Applying the same logic to the boom would mean we should have been removing any overly optimistic prices, or sales involving bidding wars, because their high pricing was not illustrative or indicative of the overall market. Why was nobody suggesting this at the time?
From the Philly Inquirer:
In the five-plus years since the housing bubble burst nationwide, home values have dropped precipitously, dragged down by record numbers of foreclosures.
In the hardest-hit areas of the country, prices have dropped 50 percent or more, and continue to decline, sales data show. Even in this region, with relatively fewer foreclosures, prices are down 15 percent since August 2007.
Remove sales of distressed properties from the mix, however, and the drop in home prices is much less precipitous, the data show.
In the city of Philadelphia, for example, median prices for single-family houses fell 3.2 percent in May from the same month of 2010, according to CoreLogic, which provides real estate data to businesses and government.
Subtract lower-price bank repossessions and short sales, and the year-over-year city decline was just 1.2 percent, the data show.
Short sales are those in which the lender accepts a sale price that is lower than the balance of the seller’s mortgage, usually as an alternative to foreclosure.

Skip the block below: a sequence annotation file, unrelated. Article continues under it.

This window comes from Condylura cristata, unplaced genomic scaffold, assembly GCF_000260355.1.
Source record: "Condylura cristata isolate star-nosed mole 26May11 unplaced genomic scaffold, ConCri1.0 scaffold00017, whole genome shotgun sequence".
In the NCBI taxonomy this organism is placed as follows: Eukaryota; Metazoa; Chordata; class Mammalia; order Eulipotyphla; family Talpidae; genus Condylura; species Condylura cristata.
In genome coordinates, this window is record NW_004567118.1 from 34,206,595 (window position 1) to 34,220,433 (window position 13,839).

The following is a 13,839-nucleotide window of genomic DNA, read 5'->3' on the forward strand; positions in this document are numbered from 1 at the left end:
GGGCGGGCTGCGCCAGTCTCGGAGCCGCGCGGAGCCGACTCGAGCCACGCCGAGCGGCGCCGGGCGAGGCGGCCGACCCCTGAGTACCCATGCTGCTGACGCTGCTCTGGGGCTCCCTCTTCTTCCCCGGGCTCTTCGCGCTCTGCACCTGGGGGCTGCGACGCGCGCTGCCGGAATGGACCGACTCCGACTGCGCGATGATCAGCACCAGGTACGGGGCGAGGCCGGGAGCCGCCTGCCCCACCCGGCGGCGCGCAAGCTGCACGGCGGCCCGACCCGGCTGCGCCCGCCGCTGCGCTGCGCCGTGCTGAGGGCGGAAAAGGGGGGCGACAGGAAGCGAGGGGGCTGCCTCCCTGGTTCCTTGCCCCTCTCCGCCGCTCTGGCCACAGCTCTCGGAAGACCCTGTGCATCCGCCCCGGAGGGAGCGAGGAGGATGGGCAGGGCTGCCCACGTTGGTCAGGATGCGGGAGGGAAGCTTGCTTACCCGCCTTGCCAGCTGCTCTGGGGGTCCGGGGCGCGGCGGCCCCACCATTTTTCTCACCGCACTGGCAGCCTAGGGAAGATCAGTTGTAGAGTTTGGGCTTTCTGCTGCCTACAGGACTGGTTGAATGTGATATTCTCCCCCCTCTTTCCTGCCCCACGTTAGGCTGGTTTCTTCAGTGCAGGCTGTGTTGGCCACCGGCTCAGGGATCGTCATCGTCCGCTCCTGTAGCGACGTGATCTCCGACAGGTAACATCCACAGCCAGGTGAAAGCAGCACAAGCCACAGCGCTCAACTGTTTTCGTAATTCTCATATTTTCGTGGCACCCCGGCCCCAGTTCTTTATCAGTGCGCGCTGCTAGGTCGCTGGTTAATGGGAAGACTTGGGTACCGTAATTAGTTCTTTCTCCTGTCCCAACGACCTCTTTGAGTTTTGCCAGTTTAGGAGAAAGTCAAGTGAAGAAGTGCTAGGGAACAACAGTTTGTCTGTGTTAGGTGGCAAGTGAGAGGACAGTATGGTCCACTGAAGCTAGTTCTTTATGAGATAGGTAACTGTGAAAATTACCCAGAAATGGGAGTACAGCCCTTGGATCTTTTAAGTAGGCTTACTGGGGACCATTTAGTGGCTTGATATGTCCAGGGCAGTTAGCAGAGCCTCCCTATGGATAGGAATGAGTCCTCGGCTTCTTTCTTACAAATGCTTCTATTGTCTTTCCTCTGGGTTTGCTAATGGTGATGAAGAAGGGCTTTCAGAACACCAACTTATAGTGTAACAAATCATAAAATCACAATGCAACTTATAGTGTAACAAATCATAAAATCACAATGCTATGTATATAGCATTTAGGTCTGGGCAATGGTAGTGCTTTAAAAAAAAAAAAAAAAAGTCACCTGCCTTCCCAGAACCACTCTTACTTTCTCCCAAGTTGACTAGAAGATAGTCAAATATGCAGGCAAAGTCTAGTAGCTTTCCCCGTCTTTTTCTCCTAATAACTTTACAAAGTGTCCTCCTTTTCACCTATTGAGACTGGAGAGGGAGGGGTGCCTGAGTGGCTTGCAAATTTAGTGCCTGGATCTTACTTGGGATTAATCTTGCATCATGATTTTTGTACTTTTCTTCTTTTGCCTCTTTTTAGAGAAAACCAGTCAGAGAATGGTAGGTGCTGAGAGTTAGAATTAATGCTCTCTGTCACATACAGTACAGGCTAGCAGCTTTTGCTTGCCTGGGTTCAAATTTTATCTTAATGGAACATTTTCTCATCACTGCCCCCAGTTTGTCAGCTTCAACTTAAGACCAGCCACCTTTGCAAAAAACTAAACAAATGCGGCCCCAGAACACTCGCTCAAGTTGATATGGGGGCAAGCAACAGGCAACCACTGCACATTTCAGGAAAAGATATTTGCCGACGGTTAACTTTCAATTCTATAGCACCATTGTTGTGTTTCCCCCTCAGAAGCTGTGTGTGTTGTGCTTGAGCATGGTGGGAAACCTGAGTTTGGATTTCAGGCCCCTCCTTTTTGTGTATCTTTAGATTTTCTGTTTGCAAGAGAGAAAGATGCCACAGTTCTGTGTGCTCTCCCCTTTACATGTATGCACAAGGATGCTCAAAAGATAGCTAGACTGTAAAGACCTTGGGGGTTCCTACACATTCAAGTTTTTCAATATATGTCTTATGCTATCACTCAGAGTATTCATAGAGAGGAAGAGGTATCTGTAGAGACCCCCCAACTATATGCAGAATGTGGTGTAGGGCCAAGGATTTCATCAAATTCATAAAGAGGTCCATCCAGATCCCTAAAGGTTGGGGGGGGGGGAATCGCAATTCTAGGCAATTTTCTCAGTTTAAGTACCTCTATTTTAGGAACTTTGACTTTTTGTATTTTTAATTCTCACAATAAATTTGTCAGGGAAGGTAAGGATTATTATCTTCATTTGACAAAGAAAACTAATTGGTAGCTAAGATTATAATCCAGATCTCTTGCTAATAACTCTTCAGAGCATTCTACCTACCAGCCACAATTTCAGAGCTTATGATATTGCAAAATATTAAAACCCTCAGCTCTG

In some parts of the country, eliminating distressed sales turns price losses into gains. In the Washington, D.C., area, for example, CoreLogic says, a 1.5 percent decline became a 3.9 percent year-over-year increase.
Why factor in distressed sales at all? some in the housing industry have asked.
In a recent discussion of his company’s quarterly results, Robert I. Toll, executive chairman of the Horsham-based luxury-home builder Toll Bros., said: “We believe that averaging distressed and non-distressed sales data provides a misleading picture to the public regarding home-price direction.”
By contrast, Toll said in his statement, “we are experiencing flat to slightly increasing pricing in most markets.”
CoreLogic’s data bear out Toll’s contention. Nationally, May median home prices were down 7.4 percent from the same month in 2010. When distressed sales are removed, the decline is 0.4 percent, just about flat.
Excluding distressed transactions, which account for about one-third of all sales, would shut out a very large part of the current housing market, said Mark Zandi, chief economist at Moody’s Analytics in West Chester.
Such properties compete with other houses on the market, Zandi said, “and as long as they account for such a large share of home sales, they will weigh on all house prices.”
Zandi said it was “an encouraging sign” that non-distressed house prices were holding up so well.
“This suggests that once the distressed share begins to decline, house prices will rise, even if the share remains high.”